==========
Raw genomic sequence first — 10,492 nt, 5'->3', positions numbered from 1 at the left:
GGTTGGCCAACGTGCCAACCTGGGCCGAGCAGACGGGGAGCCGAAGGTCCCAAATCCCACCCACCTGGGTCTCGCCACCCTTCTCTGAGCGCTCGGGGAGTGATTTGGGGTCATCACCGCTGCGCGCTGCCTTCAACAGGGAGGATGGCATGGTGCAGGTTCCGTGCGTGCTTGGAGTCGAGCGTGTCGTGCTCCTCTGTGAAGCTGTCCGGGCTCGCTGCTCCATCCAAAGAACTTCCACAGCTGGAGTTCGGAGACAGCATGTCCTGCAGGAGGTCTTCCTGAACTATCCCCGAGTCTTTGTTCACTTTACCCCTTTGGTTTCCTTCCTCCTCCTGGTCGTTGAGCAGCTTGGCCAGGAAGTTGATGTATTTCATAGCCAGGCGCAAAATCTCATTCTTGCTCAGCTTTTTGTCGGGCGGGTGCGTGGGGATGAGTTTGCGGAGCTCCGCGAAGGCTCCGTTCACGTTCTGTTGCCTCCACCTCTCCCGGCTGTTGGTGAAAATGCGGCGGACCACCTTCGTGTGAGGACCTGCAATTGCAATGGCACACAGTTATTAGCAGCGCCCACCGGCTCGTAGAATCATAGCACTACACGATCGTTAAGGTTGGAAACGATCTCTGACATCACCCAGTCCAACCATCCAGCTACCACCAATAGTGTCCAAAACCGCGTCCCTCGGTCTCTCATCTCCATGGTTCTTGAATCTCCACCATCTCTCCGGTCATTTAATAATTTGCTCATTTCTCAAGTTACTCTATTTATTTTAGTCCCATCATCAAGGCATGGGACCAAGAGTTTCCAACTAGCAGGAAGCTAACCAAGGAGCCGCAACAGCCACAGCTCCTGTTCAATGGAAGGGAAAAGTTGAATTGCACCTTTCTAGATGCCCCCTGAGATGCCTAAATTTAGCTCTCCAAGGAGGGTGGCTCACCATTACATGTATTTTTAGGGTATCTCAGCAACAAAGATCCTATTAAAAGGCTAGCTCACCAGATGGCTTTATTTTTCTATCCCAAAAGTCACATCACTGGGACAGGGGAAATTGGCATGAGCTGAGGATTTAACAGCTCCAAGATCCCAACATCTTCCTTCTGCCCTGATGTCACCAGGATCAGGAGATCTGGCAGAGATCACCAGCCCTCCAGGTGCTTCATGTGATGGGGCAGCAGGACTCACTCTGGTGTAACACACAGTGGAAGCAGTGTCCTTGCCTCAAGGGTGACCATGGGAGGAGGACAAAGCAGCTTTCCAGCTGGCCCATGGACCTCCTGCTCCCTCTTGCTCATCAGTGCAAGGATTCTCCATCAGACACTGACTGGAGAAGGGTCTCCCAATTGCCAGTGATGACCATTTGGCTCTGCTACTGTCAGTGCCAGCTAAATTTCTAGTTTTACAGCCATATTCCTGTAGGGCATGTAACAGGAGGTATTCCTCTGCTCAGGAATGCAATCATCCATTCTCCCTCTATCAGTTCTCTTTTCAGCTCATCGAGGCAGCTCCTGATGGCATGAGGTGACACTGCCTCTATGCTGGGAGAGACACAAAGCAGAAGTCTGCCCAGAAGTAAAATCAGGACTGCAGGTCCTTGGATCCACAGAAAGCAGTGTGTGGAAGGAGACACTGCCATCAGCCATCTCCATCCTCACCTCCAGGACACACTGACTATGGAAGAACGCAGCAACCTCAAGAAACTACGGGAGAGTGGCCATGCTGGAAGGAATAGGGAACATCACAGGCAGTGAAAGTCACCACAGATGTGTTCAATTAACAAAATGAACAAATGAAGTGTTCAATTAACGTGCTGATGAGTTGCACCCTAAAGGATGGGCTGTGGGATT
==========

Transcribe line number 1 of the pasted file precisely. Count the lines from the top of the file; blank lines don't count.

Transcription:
Raw genomic sequence first — 10,492 nt, 5'->3', positions numbered from 1 at the left: